Tuesday, February 11, 2014

The Comment Crew

Somehow it seems weirdly appropriate to read, in the online New York Times that the group of sophisticated hackers in China who have successfully invaded dozens of corporate and military sites in the US is known as the "Comment Crew" -- they have a habit of embedding their viral links in comments, and when users click on these, their entire system can be compromised.

And who doesn't love a comment? Comments tell us that someone, somewhere, is reading our words; they enable us to seemingly tap the shoulder of well-known writers, journalists, and columnists, and say "Hey pal -- I beg to differ." Comments make even the most static content seem instantly "interactive," and seem to promise the extension of democratic input into this vast and lumpy agglomeration of texts and images and videos we call the Internet.

Except of course they don't -- at least not always.  Comments are also the native territory of people who, in a non-commenting world, we would be blessed rarely to encounter, if if ever.  There's the Skeptic (Doesn't look like 1962 to me! I'm sure this footage is fake!), the Know-it-all (I'm surprised that the writer is apparently unfamiliar with my recent article in the Journal of Obscure Ramblings), the Blowhard (This is exactly the kind of crap that the liberal media wants us to believe!) and the dreaded Troll (I won't dignify them by imitating them -- we all know them). It's not at all clear that any of these Internet-librated voices has much of real value to add to the "conversation," and even if they did, with comments soaring into the hundreds in the space of a few hours, whatever has been said, valuable or not, has slid away into a vast river of verbiage that's slow and painful to scroll through, so why bother?

On the other hand, I'd hate to have a world without any comments.  On my main blog, Visions of the North, I have the advantage that only people who already care or know about the topics I blog are likely to visit it, and likely to comment on it.  I've rarely gotten a rude comment, and only now and then gotten a Blowhard or a Skeptic; the only spam I've encountered is from a certain Chinese concrete company who shall remain nameless; Blogger's spam filter usually catches them.  Sometimes, when a well-known figure or fellow Arctic expert leaves a comment, I feel distinctly honored! And seeing the comments makes the site stats feel a bit more 'real' to be sure.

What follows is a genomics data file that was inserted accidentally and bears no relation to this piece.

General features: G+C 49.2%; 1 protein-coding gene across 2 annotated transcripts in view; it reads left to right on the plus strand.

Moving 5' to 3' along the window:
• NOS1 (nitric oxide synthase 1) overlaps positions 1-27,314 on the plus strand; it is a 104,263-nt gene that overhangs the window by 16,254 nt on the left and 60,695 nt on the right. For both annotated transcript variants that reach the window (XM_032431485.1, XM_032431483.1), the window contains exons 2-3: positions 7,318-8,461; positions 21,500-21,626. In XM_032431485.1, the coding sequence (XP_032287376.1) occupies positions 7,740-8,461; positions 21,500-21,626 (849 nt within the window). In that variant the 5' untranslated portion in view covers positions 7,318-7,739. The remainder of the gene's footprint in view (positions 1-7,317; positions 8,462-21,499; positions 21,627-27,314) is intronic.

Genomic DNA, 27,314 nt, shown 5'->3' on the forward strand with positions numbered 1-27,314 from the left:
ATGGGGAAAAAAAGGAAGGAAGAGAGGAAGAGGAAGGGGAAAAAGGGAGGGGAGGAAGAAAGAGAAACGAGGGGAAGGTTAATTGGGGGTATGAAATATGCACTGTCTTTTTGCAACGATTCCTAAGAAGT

Facebook and other social media have picked up on these positive vibes to enable one to 'like' or comment on almost anything one sees.  And, since, most of those who can see it are one's presumptive friends, the comments are, as they should be, mostly friendly.  Occasionally, a lively chat, a bit off-topic but fun, evolves in the comment stream.  But there are awkward times, times of TMI, where a friend one knows only distantly posts disturbing personal news.  If a friend you can't remember posts news that his father-in-law has been diagnosed with cancer, what should you do? Should you 'like' such bad news -- if you comment, will that make you a hypocrite? Should you ignore it?  Or what if a friend you know slightly suddenly reveals political views that you detest?  Time to unfriend?

This is your life. This is your life with comments. What do we make of them? How often have you commented on an online article? Do you read the comments of others? And how much value do you feel comments have contributed to the online experience -- or taken away. Leave your comments below!


  1. I have to agree. I do enjoy a world that uses comment space effectively. If I think about my life I am the first to admit that I go on google and type in a question expecting to find comments that could help answer my question. Common sites are Wiki How or Ask. I do find that some people cannot seem to act appropriately online anymore and too frequently I see people being rude inconsiderate and inappropriate on different cites. I need to dedicate some more time to actually commenting on different things. My favorite place to make comments is on social media cites such as facebook because it helps keep in touch with people no matter how busy I am.

  2. Sometimes when I am surfing the YouTube-verse I notice some videos have enabled commenting from users and others have not. Do we really live in a world where one has to cut off the very option of commenting to prevent trolling? Sometimes, I'll just be watching a video of kittens that will have inappropriate comments written underneath. For what cause? More internet-hype– when the negative attention is more thirst-quenching than not saying anything at all? The internet has caused folks to do some really sick things for views, comments, and overall immersion of the public eye.